we are the stories
we tell ourselves
the ones we’ve worn out
and broken in
for now we can march on for days
where once we would get blisters
on our souls
The best FOB Haiku poems forego playfulness and academic learnedness to make more serious calculations in a more plain-spoken voice of the cost of service and war. In these the adherence to form is looser, but image, word, and line are more precise, more personal, and more independently conceived, and as a result more arresting. “love note from a drone,” for example, addresses the postmodern way of war. It starts:
I had been watching you for days,
fingers hovering above the button,
waiting for release.
I am sorry I crashed your wedding….
“fighting seasons” explores the dissonance felt by soldiers, Iowa men and women of the land and sky, transported halfway around the world to battle an enemy equally tied to the turning of the Earth. It begins:
Even a city boy from Eastern Iowa
follows the markets, like sports, on the A.M. radio
and have a vague sense of the harvests to come….
Among other positions in the Iowa Guard, Brown served often in his unit’s Tactical Operations Center, the command post headquarters responsible for tracking actions of subordinate units and relaying radio reports higher and lower. The duty clearly played to Brown’s strengths as an alert observer of people and events, as well as a wielder of words, and in fact probably honed them. In “static” Brown uses military radio-speak to tersely drive home the broken-and-distorted (a military radio-speak pun of my own) effect of military duty and its associated language on the life of home and family.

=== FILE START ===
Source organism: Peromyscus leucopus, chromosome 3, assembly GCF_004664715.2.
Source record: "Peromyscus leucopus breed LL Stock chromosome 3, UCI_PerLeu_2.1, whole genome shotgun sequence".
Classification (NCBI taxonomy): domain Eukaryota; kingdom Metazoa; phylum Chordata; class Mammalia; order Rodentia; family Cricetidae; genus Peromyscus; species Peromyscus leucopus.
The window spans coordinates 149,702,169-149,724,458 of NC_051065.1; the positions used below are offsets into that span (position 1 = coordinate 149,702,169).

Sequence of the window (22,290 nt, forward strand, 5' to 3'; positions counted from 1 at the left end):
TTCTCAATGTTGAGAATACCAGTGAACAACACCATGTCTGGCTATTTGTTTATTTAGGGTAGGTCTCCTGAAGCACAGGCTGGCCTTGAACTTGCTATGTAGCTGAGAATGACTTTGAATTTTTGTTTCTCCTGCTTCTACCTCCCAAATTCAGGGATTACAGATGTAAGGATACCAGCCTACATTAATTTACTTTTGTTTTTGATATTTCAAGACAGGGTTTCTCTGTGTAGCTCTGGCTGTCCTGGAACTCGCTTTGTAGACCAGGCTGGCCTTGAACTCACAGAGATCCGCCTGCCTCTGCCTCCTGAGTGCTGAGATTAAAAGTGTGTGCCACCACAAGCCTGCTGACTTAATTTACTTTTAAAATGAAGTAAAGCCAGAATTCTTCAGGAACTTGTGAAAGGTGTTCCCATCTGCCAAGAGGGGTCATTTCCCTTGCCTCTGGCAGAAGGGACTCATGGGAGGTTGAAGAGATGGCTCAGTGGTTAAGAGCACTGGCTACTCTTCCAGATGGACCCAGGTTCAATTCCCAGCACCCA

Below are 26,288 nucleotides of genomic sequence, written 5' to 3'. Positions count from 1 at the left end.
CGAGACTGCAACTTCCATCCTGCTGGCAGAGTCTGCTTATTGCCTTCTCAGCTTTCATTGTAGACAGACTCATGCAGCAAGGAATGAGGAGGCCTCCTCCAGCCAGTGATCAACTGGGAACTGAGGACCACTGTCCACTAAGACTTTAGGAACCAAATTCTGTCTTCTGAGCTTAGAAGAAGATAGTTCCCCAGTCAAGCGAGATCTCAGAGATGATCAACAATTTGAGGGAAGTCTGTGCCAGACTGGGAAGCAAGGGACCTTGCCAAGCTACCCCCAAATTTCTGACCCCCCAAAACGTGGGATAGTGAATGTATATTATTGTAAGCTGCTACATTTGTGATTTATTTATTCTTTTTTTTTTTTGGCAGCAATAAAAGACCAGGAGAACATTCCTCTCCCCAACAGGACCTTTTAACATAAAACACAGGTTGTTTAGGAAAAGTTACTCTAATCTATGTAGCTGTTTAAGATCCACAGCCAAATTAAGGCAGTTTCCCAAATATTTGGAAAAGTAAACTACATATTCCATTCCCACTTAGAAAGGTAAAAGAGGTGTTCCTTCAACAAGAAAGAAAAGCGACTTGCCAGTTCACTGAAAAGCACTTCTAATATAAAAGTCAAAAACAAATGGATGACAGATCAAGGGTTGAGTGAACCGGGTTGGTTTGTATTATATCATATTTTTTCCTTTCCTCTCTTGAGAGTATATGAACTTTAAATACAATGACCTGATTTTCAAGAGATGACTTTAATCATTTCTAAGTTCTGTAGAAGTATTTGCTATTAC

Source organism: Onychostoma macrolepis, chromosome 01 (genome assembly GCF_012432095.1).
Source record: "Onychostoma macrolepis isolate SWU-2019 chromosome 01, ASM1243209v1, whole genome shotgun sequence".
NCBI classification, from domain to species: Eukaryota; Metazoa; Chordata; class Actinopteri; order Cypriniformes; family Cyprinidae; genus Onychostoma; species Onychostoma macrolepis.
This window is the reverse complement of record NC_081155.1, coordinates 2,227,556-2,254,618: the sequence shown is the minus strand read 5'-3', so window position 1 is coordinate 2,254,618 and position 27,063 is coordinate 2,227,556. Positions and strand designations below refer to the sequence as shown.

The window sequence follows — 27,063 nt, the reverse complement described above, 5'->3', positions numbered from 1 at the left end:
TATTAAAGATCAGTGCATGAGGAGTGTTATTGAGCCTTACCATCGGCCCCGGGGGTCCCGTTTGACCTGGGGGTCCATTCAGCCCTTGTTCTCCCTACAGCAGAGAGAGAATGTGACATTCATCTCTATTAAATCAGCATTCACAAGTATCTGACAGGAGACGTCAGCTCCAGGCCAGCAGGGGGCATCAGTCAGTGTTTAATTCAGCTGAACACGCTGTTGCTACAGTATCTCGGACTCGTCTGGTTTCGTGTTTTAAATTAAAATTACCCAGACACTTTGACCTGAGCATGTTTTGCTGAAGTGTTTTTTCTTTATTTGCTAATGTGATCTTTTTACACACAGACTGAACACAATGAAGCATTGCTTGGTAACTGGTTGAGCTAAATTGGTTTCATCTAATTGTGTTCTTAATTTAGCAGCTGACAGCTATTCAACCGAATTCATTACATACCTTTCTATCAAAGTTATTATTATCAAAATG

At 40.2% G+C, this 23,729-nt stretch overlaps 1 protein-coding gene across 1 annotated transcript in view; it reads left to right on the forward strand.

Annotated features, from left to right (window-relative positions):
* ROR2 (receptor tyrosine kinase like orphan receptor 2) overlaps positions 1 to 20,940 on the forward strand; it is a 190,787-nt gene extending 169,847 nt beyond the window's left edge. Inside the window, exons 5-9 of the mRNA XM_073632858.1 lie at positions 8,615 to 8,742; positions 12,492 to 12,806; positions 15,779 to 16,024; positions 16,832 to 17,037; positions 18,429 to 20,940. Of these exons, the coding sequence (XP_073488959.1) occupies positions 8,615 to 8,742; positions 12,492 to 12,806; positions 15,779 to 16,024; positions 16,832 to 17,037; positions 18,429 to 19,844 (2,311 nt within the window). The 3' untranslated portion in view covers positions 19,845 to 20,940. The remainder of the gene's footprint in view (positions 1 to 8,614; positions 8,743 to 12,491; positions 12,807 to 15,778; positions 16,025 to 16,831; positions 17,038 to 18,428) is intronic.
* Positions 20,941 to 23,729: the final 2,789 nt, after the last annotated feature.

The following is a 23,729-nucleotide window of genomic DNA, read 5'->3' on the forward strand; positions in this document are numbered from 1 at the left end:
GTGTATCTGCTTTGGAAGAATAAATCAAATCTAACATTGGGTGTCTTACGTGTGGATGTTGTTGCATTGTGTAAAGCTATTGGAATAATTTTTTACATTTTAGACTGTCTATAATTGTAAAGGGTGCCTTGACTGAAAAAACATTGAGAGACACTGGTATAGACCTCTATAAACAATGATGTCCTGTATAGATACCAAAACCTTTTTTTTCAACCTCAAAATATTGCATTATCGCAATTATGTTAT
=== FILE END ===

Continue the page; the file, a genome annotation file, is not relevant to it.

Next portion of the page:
Turns out, the psychiatrist
is a former Navy Corpsman.
He says your 5-year-old problem is
That some signals can’t get through.
I learned brevity on Army radios,
pushing-to-talk in 5-second bursts,
waiting a beat to hear the response,
always thinking one phrase ahead.
Instead of speaking louder, I’m told
I should dial into your distance,
Quietly fine-tuning our conversations
As if I am cracking a safe.
How was your day, “over.”
Did you make any new friends, “over.”
Daddy loves you, “out.”
The Iowans I knew were committed to job performance and organizational goals, and were reluctant to say mean things about other people. Their dry wisecracking, I’m thinking, helped reduce pressure to perform and conform. Wise counsel and communication might be said to be another means to understand pressure-laden situations. Judging from his online persona and Welcome to FOB Haiku‘s cover blurbs, Brown seems to have served a valuable dual role as an Iowan citizen-soldier: part court-jester and part seasoned voice-of-experience. His excellent poetry does much the same for military, veteran, and civilian readers of war literature.
Randy Brown, aka “Charlie Sherpa,” Welcome to FOB Haiku: War Poems from Inside the Wire. Middle West Press, LLC, 2015. The limitations of WordPress have caused me to slightly modify the quoted passages.